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San Juan Chamula in Chiapas Mexico San Juan Chamula in Chiapas Mexico

Located 6.2 miles from San Cristóbal. Chamula is located in the Chiapas highlands, at an altitude of 7,200 feet, inhabited by the indigenous Tzotzil Maya people, whose Tzotzil language is one of the Mayan languages. Women often make traditional clothing, blankets, and souvenirs that include Zapatista-related items, such as pens with a clay figure on top in the figure of Subcomandante Marcos or Comandante Tacho.

Life in San Juan Chamula

The town enjoys unique autonomous status within Mexico. No outside police or military are allowed in the village. Chamulas have their own police force. Life in San Juan Chamula revolves around Inglesia de San Juan Batista (The church of San Juan). The church is filled with colorful candles, and smoke from burning copal resin incense, commonly used throughout southern Mexico. Along the walls of the church, as in many Catholic churches, are dressed-up wooden statues of saints in large wooden cases, many wearing mirrors to deflect evil. The local form of Catholicism is a blend of pre-conquest Maya customs, Spanish Catholic traditions, and subsequent innovations.


There are no pews in the church, and the floor area was completely covered in green pine boughs, and soda bottles, mostly Coca-cola, on the pine needle carpet. Curanderos (medicine men) diagnose the medical, psychological or ‘evil-eye’ afflictions and prescribe remedies such as candles of specific colors and sizes, specific flower petals or feathers, or in a dire situation a live chicken, to be brought to a healing ceremony. Chamula families kneel on the floor of the church with sacrificial items, stick candles to the floor with melted wax, drink ceremonial from cups, and chant prayers in an archaic dialect of Tzotzil.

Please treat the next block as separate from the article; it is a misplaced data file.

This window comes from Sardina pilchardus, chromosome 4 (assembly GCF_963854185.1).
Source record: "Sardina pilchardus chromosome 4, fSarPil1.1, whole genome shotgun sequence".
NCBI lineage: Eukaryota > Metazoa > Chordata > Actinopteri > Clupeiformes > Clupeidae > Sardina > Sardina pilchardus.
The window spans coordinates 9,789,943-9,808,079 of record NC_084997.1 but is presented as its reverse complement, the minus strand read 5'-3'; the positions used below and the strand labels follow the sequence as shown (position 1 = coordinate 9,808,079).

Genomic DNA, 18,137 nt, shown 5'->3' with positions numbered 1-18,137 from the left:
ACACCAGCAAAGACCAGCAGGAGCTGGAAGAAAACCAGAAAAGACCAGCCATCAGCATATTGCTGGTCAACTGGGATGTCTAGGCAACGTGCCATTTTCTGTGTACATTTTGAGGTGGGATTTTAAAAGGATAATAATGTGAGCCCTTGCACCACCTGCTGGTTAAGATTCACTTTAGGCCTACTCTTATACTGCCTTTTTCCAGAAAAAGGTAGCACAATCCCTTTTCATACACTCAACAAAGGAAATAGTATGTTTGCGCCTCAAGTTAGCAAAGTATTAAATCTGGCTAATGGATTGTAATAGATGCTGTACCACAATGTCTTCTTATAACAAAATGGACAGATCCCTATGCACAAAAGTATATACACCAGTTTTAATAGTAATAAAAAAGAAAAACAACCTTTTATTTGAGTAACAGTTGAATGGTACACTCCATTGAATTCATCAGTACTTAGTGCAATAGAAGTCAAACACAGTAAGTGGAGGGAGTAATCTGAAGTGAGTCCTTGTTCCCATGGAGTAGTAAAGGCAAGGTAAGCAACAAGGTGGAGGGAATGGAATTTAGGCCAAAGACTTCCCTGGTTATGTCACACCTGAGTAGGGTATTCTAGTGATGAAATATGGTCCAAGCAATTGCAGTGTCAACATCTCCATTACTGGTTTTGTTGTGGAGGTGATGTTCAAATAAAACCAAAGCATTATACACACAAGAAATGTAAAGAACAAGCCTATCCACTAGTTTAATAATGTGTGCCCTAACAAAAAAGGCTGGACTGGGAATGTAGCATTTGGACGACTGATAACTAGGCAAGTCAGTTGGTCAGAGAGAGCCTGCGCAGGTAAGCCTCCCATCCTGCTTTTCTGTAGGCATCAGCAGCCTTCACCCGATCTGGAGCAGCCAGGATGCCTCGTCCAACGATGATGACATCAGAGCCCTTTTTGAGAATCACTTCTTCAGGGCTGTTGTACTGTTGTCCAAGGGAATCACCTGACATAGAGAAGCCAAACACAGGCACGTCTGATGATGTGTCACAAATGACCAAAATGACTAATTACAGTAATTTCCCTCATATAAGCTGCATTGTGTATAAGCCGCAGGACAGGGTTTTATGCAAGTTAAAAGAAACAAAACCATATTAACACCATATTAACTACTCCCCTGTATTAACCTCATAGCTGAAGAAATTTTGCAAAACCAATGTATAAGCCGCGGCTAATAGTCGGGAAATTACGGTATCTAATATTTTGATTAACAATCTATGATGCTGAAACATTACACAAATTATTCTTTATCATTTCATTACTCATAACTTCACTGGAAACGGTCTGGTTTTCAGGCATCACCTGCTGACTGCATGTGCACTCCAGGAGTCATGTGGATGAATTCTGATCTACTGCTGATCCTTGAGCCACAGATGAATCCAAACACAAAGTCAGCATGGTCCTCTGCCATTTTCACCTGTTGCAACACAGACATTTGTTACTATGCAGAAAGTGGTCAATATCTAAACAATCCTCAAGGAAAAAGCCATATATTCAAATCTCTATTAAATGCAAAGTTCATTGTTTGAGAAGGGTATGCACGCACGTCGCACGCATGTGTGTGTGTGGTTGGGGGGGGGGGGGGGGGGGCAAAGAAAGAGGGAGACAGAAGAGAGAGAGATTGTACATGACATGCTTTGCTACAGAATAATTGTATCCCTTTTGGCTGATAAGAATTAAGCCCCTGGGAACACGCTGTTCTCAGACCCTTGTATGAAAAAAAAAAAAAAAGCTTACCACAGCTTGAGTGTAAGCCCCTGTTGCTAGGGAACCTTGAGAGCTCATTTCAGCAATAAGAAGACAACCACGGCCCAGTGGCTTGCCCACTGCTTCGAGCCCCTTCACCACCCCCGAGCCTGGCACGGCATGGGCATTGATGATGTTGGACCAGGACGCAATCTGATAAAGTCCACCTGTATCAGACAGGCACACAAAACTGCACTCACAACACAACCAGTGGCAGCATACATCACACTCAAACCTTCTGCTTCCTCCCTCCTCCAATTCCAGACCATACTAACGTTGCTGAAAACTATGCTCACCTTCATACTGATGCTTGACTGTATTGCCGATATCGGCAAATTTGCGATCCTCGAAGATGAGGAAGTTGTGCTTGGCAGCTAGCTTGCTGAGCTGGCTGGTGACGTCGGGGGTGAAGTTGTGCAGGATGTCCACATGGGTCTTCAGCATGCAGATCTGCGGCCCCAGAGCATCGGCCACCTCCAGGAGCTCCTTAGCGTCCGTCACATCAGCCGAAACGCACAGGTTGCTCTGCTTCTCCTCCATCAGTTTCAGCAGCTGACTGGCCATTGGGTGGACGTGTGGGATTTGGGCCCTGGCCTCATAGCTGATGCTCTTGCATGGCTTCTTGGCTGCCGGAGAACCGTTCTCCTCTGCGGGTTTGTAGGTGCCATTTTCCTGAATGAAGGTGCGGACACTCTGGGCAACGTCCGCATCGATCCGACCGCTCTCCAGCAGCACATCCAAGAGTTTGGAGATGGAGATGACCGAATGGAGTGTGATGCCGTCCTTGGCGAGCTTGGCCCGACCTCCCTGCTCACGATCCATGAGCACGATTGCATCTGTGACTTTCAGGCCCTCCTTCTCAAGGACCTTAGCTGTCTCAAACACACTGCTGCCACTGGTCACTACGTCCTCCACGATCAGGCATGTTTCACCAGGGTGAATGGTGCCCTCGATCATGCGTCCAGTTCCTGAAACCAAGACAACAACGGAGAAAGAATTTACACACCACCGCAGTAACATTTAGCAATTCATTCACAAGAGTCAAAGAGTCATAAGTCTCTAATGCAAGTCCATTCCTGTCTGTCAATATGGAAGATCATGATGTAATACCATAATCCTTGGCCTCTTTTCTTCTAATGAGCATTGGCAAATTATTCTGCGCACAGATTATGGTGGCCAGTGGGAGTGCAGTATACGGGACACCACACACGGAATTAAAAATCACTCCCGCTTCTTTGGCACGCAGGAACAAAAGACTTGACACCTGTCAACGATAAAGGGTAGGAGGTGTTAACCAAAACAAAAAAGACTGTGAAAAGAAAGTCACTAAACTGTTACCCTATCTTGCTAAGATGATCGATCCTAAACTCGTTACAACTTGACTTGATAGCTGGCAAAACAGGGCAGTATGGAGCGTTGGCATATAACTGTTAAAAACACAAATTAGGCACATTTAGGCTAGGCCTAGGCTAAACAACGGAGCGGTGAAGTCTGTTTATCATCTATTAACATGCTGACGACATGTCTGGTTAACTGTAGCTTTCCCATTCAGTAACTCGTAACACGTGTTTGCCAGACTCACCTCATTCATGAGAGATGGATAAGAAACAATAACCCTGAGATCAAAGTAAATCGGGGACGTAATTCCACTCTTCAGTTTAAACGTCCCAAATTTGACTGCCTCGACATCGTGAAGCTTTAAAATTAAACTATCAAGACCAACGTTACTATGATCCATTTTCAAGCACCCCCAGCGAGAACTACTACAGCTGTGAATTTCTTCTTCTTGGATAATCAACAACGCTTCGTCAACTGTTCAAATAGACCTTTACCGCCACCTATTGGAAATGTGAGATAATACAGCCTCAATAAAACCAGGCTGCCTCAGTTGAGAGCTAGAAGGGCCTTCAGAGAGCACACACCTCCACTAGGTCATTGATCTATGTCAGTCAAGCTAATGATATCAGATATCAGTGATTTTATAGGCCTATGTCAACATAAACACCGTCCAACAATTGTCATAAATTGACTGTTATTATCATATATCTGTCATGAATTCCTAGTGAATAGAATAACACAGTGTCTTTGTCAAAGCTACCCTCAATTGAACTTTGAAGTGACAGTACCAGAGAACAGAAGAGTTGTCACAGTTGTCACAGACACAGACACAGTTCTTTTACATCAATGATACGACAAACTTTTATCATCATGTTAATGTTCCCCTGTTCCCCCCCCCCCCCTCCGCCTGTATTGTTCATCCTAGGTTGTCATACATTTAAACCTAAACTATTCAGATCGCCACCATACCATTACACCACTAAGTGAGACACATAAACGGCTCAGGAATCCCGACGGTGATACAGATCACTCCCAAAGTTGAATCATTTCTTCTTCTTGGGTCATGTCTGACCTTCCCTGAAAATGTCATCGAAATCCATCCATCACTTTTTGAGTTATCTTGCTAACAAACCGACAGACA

Visiting San Juan Chamula

If you are planning on visiting San Juan Chamula you must register at the tourist office and pay a small fee to visit the church. It is recommended to visit the town on Sundays if possible, when the church square is filled with vendors. Another good time to visit is during the holiday festivals especially during the El Dia de los Muertos.


Note: Photographs and videos inside the most churches are absolutely prohibited. Most indigenous people in Chiapas resent having their picture taken. Tourist that have ignored this warning have had their cameras confiscated and even destroyed. If you really want a picture make sure you ask and maybe even offer a small donation.


Chamula Graveyard Chamula Woman - photo by Peggy Daly
Chamula Graveyard
Chamula Woman - photo by Peggy Daly



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